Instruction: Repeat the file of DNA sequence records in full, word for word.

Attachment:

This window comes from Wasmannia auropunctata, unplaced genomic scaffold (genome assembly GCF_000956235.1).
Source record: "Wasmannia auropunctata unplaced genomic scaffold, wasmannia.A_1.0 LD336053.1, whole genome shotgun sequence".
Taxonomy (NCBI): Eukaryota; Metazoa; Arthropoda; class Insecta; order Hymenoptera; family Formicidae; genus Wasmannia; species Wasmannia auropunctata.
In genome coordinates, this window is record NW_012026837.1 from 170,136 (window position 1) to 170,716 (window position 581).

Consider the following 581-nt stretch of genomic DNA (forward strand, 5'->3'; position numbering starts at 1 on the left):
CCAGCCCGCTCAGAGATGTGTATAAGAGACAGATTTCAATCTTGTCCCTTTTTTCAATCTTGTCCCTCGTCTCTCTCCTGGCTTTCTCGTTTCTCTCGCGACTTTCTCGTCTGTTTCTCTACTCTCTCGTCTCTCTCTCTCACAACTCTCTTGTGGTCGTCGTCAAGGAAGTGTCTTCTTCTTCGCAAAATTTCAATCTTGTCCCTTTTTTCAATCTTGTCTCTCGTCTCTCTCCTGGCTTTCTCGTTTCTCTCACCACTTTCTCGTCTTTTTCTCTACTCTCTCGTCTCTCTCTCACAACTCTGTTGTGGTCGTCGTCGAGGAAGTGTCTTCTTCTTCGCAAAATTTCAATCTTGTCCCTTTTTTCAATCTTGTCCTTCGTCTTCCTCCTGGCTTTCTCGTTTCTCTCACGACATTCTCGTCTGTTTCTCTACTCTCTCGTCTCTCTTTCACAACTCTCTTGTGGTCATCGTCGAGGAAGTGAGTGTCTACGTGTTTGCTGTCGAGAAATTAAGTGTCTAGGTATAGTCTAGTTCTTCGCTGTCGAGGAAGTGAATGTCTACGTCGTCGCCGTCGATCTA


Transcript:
This window comes from Wasmannia auropunctata, unplaced genomic scaffold (genome assembly GCF_000956235.1).
Source record: "Wasmannia auropunctata unplaced genomic scaffold, wasmannia.A_1.0 LD336053.1, whole genome shotgun sequence".
Taxonomy (NCBI): Eukaryota; Metazoa; Arthropoda; class Insecta; order Hymenoptera; family Formicidae; genus Wasmannia; species Wasmannia auropunctata.
In genome coordinates, this window is record NW_012026837.1 from 170,136 (window position 1) to 170,716 (window position 581).

Consider the following 581-nt stretch of genomic DNA (forward strand, 5'->3'; position numbering starts at 1 on the left):
CCAGCCCGCTCAGAGATGTGTATAAGAGACAGATTTCAATCTTGTCCCTTTTTTCAATCTTGTCCCTCGTCTCTCTCCTGGCTTTCTCGTTTCTCTCGCGACTTTCTCGTCTGTTTCTCTACTCTCTCGTCTCTCTCTCTCACAACTCTCTTGTGGTCGTCGTCAAGGAAGTGTCTTCTTCTTCGCAAAATTTCAATCTTGTCCCTTTTTTCAATCTTGTCTCTCGTCTCTCTCCTGGCTTTCTCGTTTCTCTCACCACTTTCTCGTCTTTTTCTCTACTCTCTCGTCTCTCTCTCACAACTCTGTTGTGGTCGTCGTCGAGGAAGTGTCTTCTTCTTCGCAAAATTTCAATCTTGTCCCTTTTTTCAATCTTGTCCTTCGTCTTCCTCCTGGCTTTCTCGTTTCTCTCACGACATTCTCGTCTGTTTCTCTACTCTCTCGTCTCTCTTTCACAACTCTCTTGTGGTCATCGTCGAGGAAGTGAGTGTCTACGTGTTTGCTGTCGAGAAATTAAGTGTCTAGGTATAGTCTAGTTCTTCGCTGTCGAGGAAGTGAATGTCTACGTCGTCGCCGTCGATCTA